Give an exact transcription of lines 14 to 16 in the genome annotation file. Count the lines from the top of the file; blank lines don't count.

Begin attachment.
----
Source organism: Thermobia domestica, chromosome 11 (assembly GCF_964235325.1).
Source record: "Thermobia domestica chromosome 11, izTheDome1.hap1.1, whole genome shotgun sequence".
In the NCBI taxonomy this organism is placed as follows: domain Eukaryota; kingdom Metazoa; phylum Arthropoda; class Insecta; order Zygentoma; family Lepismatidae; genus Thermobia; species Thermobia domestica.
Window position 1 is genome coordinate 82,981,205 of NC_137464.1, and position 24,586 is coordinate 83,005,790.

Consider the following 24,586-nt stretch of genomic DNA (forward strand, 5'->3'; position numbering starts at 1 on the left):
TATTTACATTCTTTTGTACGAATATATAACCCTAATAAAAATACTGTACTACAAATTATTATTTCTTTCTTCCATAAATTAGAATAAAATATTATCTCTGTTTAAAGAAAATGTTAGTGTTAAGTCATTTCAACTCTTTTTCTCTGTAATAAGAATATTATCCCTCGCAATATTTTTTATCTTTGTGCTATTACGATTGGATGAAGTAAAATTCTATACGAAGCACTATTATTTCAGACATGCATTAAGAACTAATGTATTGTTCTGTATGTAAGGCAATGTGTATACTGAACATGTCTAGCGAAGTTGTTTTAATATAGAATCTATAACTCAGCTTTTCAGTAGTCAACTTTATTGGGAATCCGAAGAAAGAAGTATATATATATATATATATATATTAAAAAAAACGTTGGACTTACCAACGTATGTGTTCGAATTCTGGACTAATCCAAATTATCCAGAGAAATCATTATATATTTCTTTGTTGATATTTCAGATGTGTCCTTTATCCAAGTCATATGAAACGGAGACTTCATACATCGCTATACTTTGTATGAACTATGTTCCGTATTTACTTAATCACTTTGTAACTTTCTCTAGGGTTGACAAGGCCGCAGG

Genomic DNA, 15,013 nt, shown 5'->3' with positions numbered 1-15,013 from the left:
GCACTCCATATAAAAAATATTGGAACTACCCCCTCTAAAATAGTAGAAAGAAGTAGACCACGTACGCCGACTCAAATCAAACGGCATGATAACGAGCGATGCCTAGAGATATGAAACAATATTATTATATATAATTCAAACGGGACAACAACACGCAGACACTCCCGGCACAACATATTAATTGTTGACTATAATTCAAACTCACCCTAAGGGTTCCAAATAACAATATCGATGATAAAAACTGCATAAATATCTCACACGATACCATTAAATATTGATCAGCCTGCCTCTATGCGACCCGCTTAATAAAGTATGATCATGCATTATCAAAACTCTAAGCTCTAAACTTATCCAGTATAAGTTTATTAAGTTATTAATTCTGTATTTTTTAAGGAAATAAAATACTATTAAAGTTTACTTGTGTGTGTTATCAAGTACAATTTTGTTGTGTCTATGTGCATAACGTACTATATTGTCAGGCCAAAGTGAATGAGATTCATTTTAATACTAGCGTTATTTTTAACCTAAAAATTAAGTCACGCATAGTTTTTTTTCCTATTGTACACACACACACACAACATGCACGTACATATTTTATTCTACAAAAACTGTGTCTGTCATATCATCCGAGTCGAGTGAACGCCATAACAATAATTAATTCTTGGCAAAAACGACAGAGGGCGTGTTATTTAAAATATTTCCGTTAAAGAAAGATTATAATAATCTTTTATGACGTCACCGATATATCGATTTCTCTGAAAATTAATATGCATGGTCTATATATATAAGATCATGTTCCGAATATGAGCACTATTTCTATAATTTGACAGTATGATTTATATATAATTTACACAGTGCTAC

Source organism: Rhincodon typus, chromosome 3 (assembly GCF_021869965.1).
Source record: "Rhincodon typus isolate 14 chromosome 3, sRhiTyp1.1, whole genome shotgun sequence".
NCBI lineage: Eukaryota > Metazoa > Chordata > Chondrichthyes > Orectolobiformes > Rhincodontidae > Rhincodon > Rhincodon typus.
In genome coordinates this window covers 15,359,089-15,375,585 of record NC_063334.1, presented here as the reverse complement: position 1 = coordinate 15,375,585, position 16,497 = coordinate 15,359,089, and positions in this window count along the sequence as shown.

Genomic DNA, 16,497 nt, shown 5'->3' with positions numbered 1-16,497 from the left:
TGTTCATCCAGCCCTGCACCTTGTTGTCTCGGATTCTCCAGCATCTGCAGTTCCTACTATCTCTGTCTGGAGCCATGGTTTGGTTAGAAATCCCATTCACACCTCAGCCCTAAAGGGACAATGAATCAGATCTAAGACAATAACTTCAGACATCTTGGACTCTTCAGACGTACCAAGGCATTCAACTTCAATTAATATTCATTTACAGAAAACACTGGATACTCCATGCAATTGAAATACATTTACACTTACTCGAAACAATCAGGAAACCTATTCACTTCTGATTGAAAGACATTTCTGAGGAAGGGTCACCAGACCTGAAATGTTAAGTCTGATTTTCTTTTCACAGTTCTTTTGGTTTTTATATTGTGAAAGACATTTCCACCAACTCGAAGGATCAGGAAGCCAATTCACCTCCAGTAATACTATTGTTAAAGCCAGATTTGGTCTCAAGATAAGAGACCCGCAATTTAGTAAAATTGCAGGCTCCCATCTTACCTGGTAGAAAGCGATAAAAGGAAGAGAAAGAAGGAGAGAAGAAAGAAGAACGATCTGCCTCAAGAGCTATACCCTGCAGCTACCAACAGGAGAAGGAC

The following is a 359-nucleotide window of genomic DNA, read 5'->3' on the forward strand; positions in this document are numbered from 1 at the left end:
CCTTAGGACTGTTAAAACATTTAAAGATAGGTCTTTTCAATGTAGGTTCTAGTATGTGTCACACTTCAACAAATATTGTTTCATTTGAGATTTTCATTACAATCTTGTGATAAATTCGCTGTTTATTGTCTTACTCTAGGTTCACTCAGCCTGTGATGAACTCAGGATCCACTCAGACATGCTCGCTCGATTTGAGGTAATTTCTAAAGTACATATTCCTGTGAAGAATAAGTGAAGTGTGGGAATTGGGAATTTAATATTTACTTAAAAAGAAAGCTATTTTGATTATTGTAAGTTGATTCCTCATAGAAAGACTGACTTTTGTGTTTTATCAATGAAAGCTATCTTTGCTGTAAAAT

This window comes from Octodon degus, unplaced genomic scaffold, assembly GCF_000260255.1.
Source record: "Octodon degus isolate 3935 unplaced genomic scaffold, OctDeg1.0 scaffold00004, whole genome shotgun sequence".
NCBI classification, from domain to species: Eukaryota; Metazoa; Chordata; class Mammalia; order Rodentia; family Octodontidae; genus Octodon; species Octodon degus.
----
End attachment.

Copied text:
TGTTCATCCAGCCCTGCACCTTGTTGTCTCGGATTCTCCAGCATCTGCAGTTCCTACTATCTCTGTCTGGAGCCATGGTTTGGTTAGAAATCCCATTCACACCTCAGCCCTAAAGGGACAATGAATCAGATCTAAGACAATAACTTCAGACATCTTGGACTCTTCAGACGTACCAAGGCATTCAACTTCAATTAATATTCATTTACAGAAAACACTGGATACTCCATGCAATTGAAATACATTTACACTTACTCGAAACAATCAGGAAACCTATTCACTTCTGATTGAAAGACATTTCTGAGGAAGGGTCACCAGACCTGAAATGTTAAGTCTGATTTTCTTTTCACAGTTCTTTTGGTTTTTATATTGTGAAAGACATTTCCACCAACTCGAAGGATCAGGAAGCCAATTCACCTCCAGTAATACTATTGTTAAAGCCAGATTTGGTCTCAAGATAAGAGACCCGCAATTTAGTAAAATTGCAGGCTCCCATCTTACCTGGTAGAAAGCGATAAAAGGAAGAGAAAGAAGGAGAGAAGAAAGAAGAACGATCTGCCTCAAGAGCTATACCCTGCAGCTACCAACAGGAGAAGGAC

The following is a 359-nucleotide window of genomic DNA, read 5'->3' on the forward strand; positions in this document are numbered from 1 at the left end:
CCTTAGGACTGTTAAAACATTTAAAGATAGGTCTTTTCAATGTAGGTTCTAGTATGTGTCACACTTCAACAAATATTGTTTCATTTGAGATTTTCATTACAATCTTGTGATAAATTCGCTGTTTATTGTCTTACTCTAGGTTCACTCAGCCTGTGATGAACTCAGGATCCACTCAGACATGCTCGCTCGATTTGAGGTAATTTCTAAAGTACATATTCCTGTGAAGAATAAGTGAAGTGTGGGAATTGGGAATTTAATATTTACTTAAAAAGAAAGCTATTTTGATTATTGTAAGTTGATTCCTCATAGAAAGACTGACTTTTGTGTTTTATCAATGAAAGCTATCTTTGCTGTAAAAT